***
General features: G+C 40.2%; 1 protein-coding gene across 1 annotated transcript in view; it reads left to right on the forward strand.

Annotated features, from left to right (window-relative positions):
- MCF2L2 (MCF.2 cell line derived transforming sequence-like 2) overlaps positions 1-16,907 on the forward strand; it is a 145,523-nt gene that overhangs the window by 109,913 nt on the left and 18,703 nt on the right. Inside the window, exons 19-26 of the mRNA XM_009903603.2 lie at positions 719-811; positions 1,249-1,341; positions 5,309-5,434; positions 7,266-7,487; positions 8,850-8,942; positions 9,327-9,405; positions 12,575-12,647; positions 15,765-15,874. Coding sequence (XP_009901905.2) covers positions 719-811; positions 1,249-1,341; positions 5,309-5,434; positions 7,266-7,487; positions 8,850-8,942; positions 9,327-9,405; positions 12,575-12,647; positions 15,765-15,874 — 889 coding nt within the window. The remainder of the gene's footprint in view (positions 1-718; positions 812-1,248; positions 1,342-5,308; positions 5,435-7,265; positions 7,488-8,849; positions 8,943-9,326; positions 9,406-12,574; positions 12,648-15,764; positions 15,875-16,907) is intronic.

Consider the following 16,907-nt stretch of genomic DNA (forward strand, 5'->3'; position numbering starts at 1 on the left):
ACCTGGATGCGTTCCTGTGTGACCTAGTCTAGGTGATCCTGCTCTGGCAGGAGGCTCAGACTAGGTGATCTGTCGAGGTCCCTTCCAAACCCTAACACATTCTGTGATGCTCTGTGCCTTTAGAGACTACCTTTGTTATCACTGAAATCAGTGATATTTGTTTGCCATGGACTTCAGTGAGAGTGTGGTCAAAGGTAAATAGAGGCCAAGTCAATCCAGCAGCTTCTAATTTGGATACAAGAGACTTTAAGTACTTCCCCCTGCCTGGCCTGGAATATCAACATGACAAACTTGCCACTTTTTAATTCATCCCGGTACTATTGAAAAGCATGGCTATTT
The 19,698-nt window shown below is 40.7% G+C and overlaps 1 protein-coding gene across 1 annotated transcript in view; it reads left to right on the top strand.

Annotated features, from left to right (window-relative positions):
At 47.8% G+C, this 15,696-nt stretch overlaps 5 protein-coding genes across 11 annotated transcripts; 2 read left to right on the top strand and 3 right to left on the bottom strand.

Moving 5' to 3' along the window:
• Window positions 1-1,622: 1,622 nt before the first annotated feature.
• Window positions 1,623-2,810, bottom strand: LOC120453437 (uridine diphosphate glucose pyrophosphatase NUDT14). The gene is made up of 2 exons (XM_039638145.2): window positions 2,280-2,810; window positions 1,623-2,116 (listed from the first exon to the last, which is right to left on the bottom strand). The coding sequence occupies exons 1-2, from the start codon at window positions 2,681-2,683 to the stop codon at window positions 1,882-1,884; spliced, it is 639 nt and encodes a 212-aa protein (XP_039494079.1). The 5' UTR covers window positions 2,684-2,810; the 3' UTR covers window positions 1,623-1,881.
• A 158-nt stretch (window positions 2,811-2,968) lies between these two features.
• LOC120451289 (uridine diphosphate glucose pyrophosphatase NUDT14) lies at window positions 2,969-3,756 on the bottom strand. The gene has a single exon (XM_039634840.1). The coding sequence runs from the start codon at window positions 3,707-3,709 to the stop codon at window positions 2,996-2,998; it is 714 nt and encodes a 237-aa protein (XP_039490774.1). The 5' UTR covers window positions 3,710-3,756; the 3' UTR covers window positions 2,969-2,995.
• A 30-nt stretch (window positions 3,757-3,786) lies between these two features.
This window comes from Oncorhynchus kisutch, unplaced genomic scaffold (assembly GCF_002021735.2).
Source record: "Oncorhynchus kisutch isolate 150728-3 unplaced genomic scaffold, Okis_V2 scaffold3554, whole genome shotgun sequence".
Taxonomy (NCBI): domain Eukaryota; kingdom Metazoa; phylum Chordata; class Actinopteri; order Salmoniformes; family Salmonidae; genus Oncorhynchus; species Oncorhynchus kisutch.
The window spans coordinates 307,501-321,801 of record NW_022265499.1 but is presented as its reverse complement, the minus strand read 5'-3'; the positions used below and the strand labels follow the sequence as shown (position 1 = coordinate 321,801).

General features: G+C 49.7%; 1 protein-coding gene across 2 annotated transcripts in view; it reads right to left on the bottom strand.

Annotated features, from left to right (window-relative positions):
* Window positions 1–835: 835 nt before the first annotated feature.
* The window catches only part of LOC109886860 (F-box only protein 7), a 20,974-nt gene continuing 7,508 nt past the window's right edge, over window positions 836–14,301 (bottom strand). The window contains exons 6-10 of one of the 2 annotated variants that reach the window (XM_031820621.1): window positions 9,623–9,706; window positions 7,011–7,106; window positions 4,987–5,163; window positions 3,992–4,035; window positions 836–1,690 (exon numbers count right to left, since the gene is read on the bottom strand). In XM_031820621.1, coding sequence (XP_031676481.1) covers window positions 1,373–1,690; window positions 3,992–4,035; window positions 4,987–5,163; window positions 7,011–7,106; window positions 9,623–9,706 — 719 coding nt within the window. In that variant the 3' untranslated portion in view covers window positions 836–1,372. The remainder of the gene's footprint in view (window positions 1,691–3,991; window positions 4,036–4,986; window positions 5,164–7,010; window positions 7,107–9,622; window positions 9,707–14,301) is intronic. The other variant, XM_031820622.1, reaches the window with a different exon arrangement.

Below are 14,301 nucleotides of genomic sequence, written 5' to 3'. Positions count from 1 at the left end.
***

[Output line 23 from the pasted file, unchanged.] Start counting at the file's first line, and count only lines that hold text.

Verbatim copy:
Below are 14,301 nucleotides of genomic sequence, written 5' to 3'. Positions count from 1 at the left end.